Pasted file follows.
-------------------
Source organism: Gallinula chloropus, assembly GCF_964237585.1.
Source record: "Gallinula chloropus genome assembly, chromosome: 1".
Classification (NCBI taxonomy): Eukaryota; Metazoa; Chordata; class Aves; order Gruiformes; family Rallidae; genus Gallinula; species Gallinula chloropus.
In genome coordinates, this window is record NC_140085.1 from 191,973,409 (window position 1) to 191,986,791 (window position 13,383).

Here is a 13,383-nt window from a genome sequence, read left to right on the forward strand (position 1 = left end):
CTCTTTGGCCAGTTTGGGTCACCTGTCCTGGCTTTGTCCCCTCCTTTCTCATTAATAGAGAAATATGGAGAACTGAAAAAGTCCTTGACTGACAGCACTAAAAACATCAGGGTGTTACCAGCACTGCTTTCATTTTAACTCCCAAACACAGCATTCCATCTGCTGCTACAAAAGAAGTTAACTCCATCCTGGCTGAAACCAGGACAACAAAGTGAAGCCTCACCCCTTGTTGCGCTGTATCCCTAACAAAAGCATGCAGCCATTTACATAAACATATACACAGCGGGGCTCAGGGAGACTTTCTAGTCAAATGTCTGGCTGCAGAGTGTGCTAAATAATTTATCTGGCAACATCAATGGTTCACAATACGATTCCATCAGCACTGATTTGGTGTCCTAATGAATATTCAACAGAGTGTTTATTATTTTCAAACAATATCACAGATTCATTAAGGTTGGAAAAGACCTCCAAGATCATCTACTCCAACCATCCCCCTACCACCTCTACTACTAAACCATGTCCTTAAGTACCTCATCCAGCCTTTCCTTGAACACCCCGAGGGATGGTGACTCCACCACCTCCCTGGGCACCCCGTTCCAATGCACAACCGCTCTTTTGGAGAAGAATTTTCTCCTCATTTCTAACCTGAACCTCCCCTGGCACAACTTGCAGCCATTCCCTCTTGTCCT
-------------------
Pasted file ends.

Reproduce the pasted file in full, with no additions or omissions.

Source organism: Gallinula chloropus, assembly GCF_964237585.1.
Source record: "Gallinula chloropus genome assembly, chromosome: 1".
Classification (NCBI taxonomy): Eukaryota; Metazoa; Chordata; class Aves; order Gruiformes; family Rallidae; genus Gallinula; species Gallinula chloropus.
In genome coordinates, this window is record NC_140085.1 from 191,973,409 (window position 1) to 191,986,791 (window position 13,383).

Here is a 13,383-nt window from a genome sequence, read left to right on the forward strand (position 1 = left end):
CTCTTTGGCCAGTTTGGGTCACCTGTCCTGGCTTTGTCCCCTCCTTTCTCATTAATAGAGAAATATGGAGAACTGAAAAAGTCCTTGACTGACAGCACTAAAAACATCAGGGTGTTACCAGCACTGCTTTCATTTTAACTCCCAAACACAGCATTCCATCTGCTGCTACAAAAGAAGTTAACTCCATCCTGGCTGAAACCAGGACAACAAAGTGAAGCCTCACCCCTTGTTGCGCTGTATCCCTAACAAAAGCATGCAGCCATTTACATAAACATATACACAGCGGGGCTCAGGGAGACTTTCTAGTCAAATGTCTGGCTGCAGAGTGTGCTAAATAATTTATCTGGCAACATCAATGGTTCACAATACGATTCCATCAGCACTGATTTGGTGTCCTAATGAATATTCAACAGAGTGTTTATTATTTTCAAACAATATCACAGATTCATTAAGGTTGGAAAAGACCTCCAAGATCATCTACTCCAACCATCCCCCTACCACCTCTACTACTAAACCATGTCCTTAAGTACCTCATCCAGCCTTTCCTTGAACACCCCGAGGGATGGTGACTCCACCACCTCCCTGGGCACCCCGTTCCAATGCACAACCGCTCTTTTGGAGAAGAATTTTCTCCTCATTTCTAACCTGAACCTCCCCTGGCACAACTTGCAGCCATTCCCTCTTGTCCT